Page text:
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End-of-Life Care on the NICU PowerPoint Presentation
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End-of-Life Care on the NICU

End-of-Life Care on the NICU

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End-of-Life Care on the NICU

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  1. End-of-Life Care on the NICU COMPLEX - Agonizing - Difficult - Unique - Educational - Humbling • Uncertainty in outcomes/prognosis • Defining futility • Paucity of time spent learning to help our patients die - training is spent in saving lives • Bad things happening to wonderful people NEVER, EVER gets any easier

  2. Decision to limit or withdraw treatment: parents in collaboration-partnership with physician, nursing and health care professional staff, all acting in the best interests of the infant Support: family, friends, clergy, support group, others Ethical Decision Making on the NICU Neonatology lacks the “holy grail” whereas an intervention/ approach to care will improve survival and decrease the prevalence of disability among survivors

  3. End-of-Life Care on the NICU Caring Concerned Competent Compassionate Healthcare Team

  4. Ethical Issues/Areas in Perinatal-Neonatal Medicine • Limits of viability: 22-24 weeks’ gestation • Congenital anomalies • Prenatal • Fetal surgery • Postnatal - genetic, multiple anomalies • Nonresponsiveness to therapy • Chronic lung disease • Perinatal distress • Intraventricular hemorrhage

  5. Newborn Infants for Whom Ethical Decision-Making is Often Required • Extreme prematurity (limits of viability—22-24 weeks) — morbidity (CNS, pulmonary), gestational age • Full-term — severe perinatal asphyxia • Genetic disorders • Multiple congenital anomalies (e.g., trisomy 13)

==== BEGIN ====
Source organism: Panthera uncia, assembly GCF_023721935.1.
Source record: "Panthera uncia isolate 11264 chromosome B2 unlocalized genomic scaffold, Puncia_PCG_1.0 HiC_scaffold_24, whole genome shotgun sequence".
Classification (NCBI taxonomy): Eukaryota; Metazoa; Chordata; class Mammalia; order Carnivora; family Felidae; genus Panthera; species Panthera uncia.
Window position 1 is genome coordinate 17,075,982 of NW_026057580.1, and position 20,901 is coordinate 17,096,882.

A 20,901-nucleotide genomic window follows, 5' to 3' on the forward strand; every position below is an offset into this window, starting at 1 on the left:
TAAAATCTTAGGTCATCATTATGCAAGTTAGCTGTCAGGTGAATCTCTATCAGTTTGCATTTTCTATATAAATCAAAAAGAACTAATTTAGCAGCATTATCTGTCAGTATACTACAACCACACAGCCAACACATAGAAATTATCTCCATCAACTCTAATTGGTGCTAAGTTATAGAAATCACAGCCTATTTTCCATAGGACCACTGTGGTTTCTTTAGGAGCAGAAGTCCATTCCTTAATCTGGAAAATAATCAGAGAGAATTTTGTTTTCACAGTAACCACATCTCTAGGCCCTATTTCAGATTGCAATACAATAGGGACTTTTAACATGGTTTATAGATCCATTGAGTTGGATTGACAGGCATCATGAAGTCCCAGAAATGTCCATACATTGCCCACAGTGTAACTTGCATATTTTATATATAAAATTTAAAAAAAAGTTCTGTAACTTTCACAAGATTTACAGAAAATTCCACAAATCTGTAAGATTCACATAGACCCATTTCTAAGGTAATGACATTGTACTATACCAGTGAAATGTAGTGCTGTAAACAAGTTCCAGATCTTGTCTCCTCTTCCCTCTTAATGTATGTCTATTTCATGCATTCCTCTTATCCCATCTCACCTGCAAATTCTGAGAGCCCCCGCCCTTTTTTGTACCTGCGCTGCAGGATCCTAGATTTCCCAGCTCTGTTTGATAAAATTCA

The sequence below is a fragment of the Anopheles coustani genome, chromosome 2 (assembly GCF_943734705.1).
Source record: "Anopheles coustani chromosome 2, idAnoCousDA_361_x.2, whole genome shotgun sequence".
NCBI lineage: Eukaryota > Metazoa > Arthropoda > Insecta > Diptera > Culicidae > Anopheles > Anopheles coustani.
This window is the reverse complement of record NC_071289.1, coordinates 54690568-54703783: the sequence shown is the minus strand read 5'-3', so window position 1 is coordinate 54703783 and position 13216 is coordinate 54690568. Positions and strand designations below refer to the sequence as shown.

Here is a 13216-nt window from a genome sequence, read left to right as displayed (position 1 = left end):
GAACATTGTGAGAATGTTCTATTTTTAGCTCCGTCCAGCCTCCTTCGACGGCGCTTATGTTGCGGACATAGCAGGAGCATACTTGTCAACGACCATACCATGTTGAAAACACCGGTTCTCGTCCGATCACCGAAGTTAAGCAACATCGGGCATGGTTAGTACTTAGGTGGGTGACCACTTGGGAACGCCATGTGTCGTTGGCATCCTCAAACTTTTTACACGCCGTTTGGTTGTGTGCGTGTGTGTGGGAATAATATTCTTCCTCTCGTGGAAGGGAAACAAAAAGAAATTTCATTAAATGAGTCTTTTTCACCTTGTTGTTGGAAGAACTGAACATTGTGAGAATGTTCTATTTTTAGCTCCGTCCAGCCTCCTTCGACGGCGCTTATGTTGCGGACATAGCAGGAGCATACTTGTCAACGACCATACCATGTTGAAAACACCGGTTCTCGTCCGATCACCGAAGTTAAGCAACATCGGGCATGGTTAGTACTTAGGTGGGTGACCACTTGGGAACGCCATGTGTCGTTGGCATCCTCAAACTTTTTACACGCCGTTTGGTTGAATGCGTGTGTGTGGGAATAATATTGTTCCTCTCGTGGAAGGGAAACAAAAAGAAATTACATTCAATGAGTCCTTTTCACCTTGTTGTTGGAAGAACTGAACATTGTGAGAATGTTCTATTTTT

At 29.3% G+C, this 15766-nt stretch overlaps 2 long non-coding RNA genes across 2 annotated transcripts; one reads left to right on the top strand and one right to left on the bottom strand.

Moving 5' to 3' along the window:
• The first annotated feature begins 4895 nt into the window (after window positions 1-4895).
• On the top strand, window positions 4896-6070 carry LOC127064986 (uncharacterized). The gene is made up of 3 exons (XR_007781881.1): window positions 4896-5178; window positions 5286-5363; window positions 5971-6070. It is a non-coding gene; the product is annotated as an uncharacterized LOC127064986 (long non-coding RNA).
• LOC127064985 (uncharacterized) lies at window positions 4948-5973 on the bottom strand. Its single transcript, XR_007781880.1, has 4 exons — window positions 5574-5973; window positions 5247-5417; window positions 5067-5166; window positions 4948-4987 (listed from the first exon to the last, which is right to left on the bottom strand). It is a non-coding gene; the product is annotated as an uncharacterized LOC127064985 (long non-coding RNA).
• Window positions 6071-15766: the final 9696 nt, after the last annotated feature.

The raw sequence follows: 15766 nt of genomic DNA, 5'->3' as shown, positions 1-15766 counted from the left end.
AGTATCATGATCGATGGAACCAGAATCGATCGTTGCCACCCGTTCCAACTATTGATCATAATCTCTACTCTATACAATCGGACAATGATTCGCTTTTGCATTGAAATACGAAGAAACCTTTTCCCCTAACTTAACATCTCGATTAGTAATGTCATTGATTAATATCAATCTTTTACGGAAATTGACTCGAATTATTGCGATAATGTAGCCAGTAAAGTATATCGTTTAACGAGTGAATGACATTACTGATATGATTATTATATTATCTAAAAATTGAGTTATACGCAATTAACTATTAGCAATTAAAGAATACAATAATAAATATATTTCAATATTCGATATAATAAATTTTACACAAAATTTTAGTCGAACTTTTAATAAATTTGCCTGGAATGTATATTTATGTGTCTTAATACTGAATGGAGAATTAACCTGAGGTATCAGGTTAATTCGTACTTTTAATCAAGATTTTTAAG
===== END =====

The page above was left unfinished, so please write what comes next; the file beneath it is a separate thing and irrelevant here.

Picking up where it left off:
6. Newborn Infants for Whom Ethical Decision-Making is Often Required • Hypoplastic left heart syndrome, complex cyanotic heart disease • Severe intraventricular hemorrhage • Requirements for “high technology” (transplant, ECMO) • Non-responsiveness to intervention (e.g., worsening chronic lung disease-ventilator dependent, short gut, sepsis)

  7. Ethical Dilemmas in the NICU — Common Questions • Would you offer life-sustaining medical treatment at parents’ request in spite of your medical judgment that withholding treatment is the preferred (medical) course of action? • Does such treatment result in greater suffering? • Are parents of critically ill newborn infants equipped to make appropriate ethical decisions regarding their child? • How are these parents best equipped to make such decisions? • What is the role of the hospital ethics committee? • What is the role of the legal system in ethical decision making? State legislature?

  8. Ethical Dilemmas in the NICU — Common Questions • What do you do if the parents’ wishes regarding their child’s care differ from yours and from the accepted medical care — the parents want “full support” or want “no resuscitation,” which is different from accepted standard of care? • Should the infant’s long-term prognosis (quality of life) affect decision making? • Should resource allocation (finances, beds, staffing) or psychosocial issues (e.g., breakup of a marriage) be part of the medical decision?

  9. Ethical Dilemmas in the NICU — Common Questions • Who should be involved in medical decisions of withholding/withdrawing or sustaining care for an infant? Parents, family members (which ones)? Physician? Nursing? Other health care professionals (social worker, clergy)? Ethics committee? Courts? State legislature? • Should you provide fluids and nutrition as part of care to every infant, even when withholding or withdrawing support? Antibiotics? Treatment of hypotension? Analgesics for pain? • Is euthanasia in an infant with hopeless and unbearable suffering ever acceptable? (parental agreement, Netherlands)

  10. Ethical Dilemma in Patient Care • Should we resuscitate a 24-26 week gestational age infant against parental wishes? • 25% chance of survival without disability at 25 weeks (12% at 24 weeks, 5-10% at 23 weeks) • Best interests of infant • NICU care: 3-4 months, reduced maternal contact, painful procedures, poor nutrition • Social influences: parents in 40s? Pregnancy- in vitro fertilization? Both parents desire intervention? Unplanned pregnancy? Parents young and undecided or “do everything”?

  11. Ethical Issues/Areas in Perinatal-Neonatal Medicine - Not Discussed • Genetic testing/screening, fetal surgery • Cloning, assisted reproductive technologies • Patient refusal of treatment (obstetrics) • Selective reduction of fetuses • Termination of pregnancies • Selection determination in monochorionic twins (complicated) • Informed consent